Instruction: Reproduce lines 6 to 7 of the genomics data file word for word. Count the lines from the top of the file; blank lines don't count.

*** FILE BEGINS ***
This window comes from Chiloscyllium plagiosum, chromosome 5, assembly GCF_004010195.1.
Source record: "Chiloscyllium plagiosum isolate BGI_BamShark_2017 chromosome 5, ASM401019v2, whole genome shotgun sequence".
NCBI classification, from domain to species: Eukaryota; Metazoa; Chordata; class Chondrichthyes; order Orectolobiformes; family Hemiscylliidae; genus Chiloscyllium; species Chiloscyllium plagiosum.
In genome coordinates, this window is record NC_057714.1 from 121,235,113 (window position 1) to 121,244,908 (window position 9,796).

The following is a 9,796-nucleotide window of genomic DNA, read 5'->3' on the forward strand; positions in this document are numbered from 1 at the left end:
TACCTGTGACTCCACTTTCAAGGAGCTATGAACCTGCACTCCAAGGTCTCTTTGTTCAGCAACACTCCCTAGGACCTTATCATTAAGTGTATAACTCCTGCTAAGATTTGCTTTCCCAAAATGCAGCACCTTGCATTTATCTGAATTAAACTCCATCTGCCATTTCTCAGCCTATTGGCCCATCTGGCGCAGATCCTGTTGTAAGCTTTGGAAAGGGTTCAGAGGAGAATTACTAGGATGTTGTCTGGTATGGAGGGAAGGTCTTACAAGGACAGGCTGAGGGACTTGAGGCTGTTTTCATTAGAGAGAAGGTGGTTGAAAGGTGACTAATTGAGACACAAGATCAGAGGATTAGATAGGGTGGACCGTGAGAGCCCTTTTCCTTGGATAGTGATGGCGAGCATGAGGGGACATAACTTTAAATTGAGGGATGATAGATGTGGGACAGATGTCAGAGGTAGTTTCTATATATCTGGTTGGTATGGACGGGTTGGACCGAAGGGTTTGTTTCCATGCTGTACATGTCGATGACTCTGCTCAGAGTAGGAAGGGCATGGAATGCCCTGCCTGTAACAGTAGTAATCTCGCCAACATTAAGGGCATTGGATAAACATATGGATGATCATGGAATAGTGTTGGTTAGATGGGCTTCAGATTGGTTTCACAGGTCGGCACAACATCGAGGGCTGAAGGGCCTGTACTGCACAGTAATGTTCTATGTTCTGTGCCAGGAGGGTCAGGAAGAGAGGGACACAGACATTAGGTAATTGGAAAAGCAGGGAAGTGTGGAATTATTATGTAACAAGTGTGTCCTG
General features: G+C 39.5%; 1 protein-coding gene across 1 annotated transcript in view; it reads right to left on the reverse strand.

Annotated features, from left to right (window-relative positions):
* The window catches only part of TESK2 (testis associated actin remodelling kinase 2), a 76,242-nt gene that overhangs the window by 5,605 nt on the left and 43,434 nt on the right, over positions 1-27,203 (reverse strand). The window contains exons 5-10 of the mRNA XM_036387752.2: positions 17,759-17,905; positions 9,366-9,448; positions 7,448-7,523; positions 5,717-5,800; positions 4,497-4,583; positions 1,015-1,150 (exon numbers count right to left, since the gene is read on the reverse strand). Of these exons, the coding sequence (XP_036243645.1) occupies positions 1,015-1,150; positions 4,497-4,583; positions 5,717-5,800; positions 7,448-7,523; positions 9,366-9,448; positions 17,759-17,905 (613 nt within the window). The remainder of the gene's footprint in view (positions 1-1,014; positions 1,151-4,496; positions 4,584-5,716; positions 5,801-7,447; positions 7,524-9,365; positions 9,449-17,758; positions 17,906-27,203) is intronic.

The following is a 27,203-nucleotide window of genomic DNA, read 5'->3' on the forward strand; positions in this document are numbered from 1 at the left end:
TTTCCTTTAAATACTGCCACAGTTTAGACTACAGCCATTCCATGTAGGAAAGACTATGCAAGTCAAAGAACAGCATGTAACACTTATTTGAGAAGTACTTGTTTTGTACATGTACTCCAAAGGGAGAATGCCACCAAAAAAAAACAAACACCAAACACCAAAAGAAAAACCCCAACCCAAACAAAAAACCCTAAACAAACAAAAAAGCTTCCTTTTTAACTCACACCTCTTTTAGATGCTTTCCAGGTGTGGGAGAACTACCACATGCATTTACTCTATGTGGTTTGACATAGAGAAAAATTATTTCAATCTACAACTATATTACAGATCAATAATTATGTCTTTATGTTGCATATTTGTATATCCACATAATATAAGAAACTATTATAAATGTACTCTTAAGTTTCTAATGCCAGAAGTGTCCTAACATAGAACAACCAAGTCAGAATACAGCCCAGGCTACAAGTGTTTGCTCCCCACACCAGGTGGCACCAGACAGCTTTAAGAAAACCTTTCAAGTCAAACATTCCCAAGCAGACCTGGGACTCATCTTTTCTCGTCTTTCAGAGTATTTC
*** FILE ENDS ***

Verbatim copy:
TACCTGTGACTCCACTTTCAAGGAGCTATGAACCTGCACTCCAAGGTCTCTTTGTTCAGCAACACTCCCTAGGACCTTATCATTAAGTGTATAACTCCTGCTAAGATTTGCTTTCCCAAAATGCAGCACCTTGCATTTATCTGAATTAAACTCCATCTGCCATTTCTCAGCCTATTGGCCCATCTGGCGCAGATCCTGTTGTAAGCTTTGGAAAGGGTTCAGAGGAGAATTACTAGGATGTTGTCTGGTATGGAGGGAAGGTCTTACAAGGACAGGCTGAGGGACTTGAGGCTGTTTTCATTAGAGAGAAGGTGGTTGAAAGGTGACTAATTGAGACACAAGATCAGAGGATTAGATAGGGTGGACCGTGAGAGCCCTTTTCCTTGGATAGTGATGGCGAGCATGAGGGGACATAACTTTAAATTGAGGGATGATAGATGTGGGACAGATGTCAGAGGTAGTTTCTATATATCTGGTTGGTATGGACGGGTTGGACCGAAGGGTTTGTTTCCATGCTGTACATGTCGATGACTCTGCTCAGAGTAGGAAGGGCATGGAATGCCCTGCCTGTAACAGTAGTAATCTCGCCAACATTAAGGGCATTGGATAAACATATGGATGATCATGGAATAGTGTTGGTTAGATGGGCTTCAGATTGGTTTCACAGGTCGGCACAACATCGAGGGCTGAAGGGCCTGTACTGCACAGTAATGTTCTATGTTCTGTGCCAGGAGGGTCAGGAAGAGAGGGACACAGACATTAGGTAATTGGAAAAGCAGGGAAGTGTGGAATTATTATGTAACAAGTGTGTCCTG
General features: G+C 39.5%; 1 protein-coding gene across 1 annotated transcript in view; it reads right to left on the reverse strand.